AI drives change in the water sector

Technology fuelled by artificial intelligence (AI) is driving huge change in the water sector. Once considered a threat to people’s jobs, the technology is now enabling many in the water sector to leave mundane tasks behind and focus on high value work.

Engineering graduates and other specialists are often employed to sit in front of video screens for weeks on end to watch footage from drone-mounted cameras being driven through pipes just to assess where pipe maintenance needs to be carried out.

The process is inefficient, mind-numbing and a waste of valuable resources.

Fortunately, technology offers a smart alternative.

A better way to assess pipe condition

Councils and water authorities have extensive kilometres of underground pipelines for wastewater, stormwater and water.

“Many of these pipes are approaching the end of their life and they need to be renewed,” says John Phillips, Business Development Manager at Interflow.

“Digging them up to replace them all would be extremely expensive and would disrupt communities.”

Traditionally, assessing where work needs to be undertaken involved sending a camera through the pipes and relying on an operator to conduct an analysis.

“By the time they engage a contractor to do the upgrade work, often the footage is very old,” Mr Phillips says. “Things could be completely different by the time we go to do the job.”

Faster, better, smarter

A faster, more accurate solution is now being utilised by councils and authorities. It’s one that also removes repetitive and low-value work and liberates engineers to concentrate on higher-value tasks.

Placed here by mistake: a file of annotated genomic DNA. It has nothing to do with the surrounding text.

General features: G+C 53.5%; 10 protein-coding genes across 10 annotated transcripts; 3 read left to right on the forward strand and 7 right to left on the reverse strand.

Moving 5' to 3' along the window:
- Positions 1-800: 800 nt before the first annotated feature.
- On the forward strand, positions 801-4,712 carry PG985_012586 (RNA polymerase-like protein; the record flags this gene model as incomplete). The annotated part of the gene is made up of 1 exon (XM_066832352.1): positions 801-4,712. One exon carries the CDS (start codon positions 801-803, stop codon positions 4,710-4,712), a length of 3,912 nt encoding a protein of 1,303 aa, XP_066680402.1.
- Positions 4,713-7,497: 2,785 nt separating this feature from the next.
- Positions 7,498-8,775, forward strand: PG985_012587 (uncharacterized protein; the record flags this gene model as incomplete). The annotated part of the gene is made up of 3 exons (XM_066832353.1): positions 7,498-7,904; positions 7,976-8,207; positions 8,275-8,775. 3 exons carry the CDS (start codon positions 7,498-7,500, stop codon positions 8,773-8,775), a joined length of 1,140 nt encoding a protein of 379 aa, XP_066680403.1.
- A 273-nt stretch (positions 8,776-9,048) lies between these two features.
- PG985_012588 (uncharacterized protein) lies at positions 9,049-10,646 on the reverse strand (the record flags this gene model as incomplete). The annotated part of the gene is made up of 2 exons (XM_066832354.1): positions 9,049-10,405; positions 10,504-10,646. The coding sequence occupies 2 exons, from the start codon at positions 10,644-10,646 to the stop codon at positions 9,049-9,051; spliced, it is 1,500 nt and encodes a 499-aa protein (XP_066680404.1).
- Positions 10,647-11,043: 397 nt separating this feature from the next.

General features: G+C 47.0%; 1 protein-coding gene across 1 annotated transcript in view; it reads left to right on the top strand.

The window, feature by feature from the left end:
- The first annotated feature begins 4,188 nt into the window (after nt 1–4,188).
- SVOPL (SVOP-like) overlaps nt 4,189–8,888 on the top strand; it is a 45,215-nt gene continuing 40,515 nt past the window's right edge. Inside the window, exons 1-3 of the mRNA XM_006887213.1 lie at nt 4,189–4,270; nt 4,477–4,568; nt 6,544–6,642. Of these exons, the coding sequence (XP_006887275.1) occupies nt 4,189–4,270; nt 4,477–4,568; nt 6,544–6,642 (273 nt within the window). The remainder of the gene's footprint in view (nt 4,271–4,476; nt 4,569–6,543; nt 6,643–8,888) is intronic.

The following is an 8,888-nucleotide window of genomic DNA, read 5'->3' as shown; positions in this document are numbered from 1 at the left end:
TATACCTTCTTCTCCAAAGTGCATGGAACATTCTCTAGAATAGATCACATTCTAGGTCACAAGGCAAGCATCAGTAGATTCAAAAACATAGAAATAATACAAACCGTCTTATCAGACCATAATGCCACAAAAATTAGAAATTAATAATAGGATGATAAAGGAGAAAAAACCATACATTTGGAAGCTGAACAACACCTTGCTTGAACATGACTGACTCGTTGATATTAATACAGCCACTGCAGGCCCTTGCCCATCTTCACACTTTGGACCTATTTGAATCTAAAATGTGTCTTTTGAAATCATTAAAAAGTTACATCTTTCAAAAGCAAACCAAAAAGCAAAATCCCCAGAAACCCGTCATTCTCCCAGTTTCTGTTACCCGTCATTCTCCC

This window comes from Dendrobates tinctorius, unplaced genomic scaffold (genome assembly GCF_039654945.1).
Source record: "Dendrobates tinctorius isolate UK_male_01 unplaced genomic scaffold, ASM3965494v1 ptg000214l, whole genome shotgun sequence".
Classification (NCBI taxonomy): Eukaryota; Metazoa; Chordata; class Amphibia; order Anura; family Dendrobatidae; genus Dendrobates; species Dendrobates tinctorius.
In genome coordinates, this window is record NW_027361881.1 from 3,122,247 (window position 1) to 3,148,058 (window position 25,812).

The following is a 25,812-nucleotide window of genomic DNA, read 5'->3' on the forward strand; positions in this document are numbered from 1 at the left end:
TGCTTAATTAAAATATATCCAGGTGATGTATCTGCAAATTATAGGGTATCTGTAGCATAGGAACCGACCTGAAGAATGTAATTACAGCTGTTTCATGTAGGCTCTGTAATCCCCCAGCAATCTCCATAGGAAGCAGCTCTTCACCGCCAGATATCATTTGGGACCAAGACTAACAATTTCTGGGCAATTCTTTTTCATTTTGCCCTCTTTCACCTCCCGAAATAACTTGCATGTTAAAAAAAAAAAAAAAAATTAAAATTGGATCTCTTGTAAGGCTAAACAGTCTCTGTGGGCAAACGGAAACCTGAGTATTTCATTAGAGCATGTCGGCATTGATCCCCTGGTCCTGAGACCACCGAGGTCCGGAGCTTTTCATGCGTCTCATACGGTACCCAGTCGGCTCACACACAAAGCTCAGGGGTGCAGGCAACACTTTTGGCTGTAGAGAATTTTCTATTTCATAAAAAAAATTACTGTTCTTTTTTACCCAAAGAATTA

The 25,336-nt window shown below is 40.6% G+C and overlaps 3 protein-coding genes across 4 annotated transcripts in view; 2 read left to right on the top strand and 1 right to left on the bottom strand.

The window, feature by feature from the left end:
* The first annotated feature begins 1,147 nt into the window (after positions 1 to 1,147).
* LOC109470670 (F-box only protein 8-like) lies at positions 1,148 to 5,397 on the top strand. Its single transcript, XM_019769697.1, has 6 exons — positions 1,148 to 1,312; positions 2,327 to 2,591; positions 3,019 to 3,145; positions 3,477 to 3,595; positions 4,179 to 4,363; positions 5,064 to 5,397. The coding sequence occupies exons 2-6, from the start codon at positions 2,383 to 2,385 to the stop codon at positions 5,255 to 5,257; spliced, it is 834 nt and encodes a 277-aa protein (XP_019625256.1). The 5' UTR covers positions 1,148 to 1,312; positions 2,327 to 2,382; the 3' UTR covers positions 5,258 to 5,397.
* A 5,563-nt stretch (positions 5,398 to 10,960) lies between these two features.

It categorises every individual issue found and provides an immediate, real-time report of the entire pipe network

Interflow contracts manager John Weaver

“The analysis of the condition of the pipes can now all be done by machine,” says John Weaver, Contracts Manager at Interflow.

Instead of camera footage being analysed by humans, it is analysed by an AI engine that has been trained on tens of thousands of hours of similar footage.

“It categorises every individual issue found and provides an immediate, real-time report of the entire pipe network,” Weaver says.

“A recommended capital works program, complete with anticipated costs, comes with the analysis. This means the council or water authority can work that program into their budget over the next four or five years.”

The transformative effect of AI is making condition assessment reports and asset maps faster, more objective and more consistent.

And in an environment in which the war for local government talent has become very real, anything that can be done to make work more engaging and relevant is welcome.

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